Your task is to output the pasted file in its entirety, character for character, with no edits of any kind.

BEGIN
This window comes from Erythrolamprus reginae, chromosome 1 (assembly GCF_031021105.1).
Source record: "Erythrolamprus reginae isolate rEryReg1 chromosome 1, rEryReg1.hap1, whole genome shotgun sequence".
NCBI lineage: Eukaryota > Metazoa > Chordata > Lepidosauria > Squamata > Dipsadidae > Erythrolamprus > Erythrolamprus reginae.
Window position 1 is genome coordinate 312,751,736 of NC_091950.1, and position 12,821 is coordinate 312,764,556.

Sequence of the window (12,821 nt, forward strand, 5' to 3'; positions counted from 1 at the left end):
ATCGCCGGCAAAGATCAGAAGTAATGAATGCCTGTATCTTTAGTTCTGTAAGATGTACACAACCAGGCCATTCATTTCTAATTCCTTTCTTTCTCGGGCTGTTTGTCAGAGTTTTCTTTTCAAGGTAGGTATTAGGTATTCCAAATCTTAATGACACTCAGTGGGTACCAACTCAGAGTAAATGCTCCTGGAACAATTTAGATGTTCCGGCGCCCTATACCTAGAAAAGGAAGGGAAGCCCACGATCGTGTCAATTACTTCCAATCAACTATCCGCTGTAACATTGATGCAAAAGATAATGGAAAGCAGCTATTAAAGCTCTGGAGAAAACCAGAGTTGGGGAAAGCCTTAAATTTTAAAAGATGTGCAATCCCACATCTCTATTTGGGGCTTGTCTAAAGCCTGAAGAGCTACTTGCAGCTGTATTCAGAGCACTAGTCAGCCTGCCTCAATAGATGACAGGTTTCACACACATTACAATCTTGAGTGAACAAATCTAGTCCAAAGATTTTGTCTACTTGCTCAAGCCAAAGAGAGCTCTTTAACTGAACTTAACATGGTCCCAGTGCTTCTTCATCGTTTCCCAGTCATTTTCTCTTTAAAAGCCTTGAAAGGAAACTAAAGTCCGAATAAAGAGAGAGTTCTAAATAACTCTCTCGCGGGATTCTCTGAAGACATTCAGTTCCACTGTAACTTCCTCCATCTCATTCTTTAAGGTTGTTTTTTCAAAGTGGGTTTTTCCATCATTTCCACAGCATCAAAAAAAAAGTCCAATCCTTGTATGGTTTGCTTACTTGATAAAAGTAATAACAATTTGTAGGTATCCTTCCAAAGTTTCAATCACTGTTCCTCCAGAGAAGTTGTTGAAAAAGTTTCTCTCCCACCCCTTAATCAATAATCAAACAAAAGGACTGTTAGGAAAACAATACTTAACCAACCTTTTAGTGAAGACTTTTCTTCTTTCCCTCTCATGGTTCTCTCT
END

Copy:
This window comes from Erythrolamprus reginae, chromosome 1 (assembly GCF_031021105.1).
Source record: "Erythrolamprus reginae isolate rEryReg1 chromosome 1, rEryReg1.hap1, whole genome shotgun sequence".
NCBI lineage: Eukaryota > Metazoa > Chordata > Lepidosauria > Squamata > Dipsadidae > Erythrolamprus > Erythrolamprus reginae.
Window position 1 is genome coordinate 312,751,736 of NC_091950.1, and position 12,821 is coordinate 312,764,556.

Sequence of the window (12,821 nt, forward strand, 5' to 3'; positions counted from 1 at the left end):
ATCGCCGGCAAAGATCAGAAGTAATGAATGCCTGTATCTTTAGTTCTGTAAGATGTACACAACCAGGCCATTCATTTCTAATTCCTTTCTTTCTCGGGCTGTTTGTCAGAGTTTTCTTTTCAAGGTAGGTATTAGGTATTCCAAATCTTAATGACACTCAGTGGGTACCAACTCAGAGTAAATGCTCCTGGAACAATTTAGATGTTCCGGCGCCCTATACCTAGAAAAGGAAGGGAAGCCCACGATCGTGTCAATTACTTCCAATCAACTATCCGCTGTAACATTGATGCAAAAGATAATGGAAAGCAGCTATTAAAGCTCTGGAGAAAACCAGAGTTGGGGAAAGCCTTAAATTTTAAAAGATGTGCAATCCCACATCTCTATTTGGGGCTTGTCTAAAGCCTGAAGAGCTACTTGCAGCTGTATTCAGAGCACTAGTCAGCCTGCCTCAATAGATGACAGGTTTCACACACATTACAATCTTGAGTGAACAAATCTAGTCCAAAGATTTTGTCTACTTGCTCAAGCCAAAGAGAGCTCTTTAACTGAACTTAACATGGTCCCAGTGCTTCTTCATCGTTTCCCAGTCATTTTCTCTTTAAAAGCCTTGAAAGGAAACTAAAGTCCGAATAAAGAGAGAGTTCTAAATAACTCTCTCGCGGGATTCTCTGAAGACATTCAGTTCCACTGTAACTTCCTCCATCTCATTCTTTAAGGTTGTTTTTTCAAAGTGGGTTTTTCCATCATTTCCACAGCATCAAAAAAAAAGTCCAATCCTTGTATGGTTTGCTTACTTGATAAAAGTAATAACAATTTGTAGGTATCCTTCCAAAGTTTCAATCACTGTTCCTCCAGAGAAGTTGTTGAAAAAGTTTCTCTCCCACCCCTTAATCAATAATCAAACAAAAGGACTGTTAGGAAAACAATACTTAACCAACCTTTTAGTGAAGACTTTTCTTCTTTCCCTCTCATGGTTCTCTCT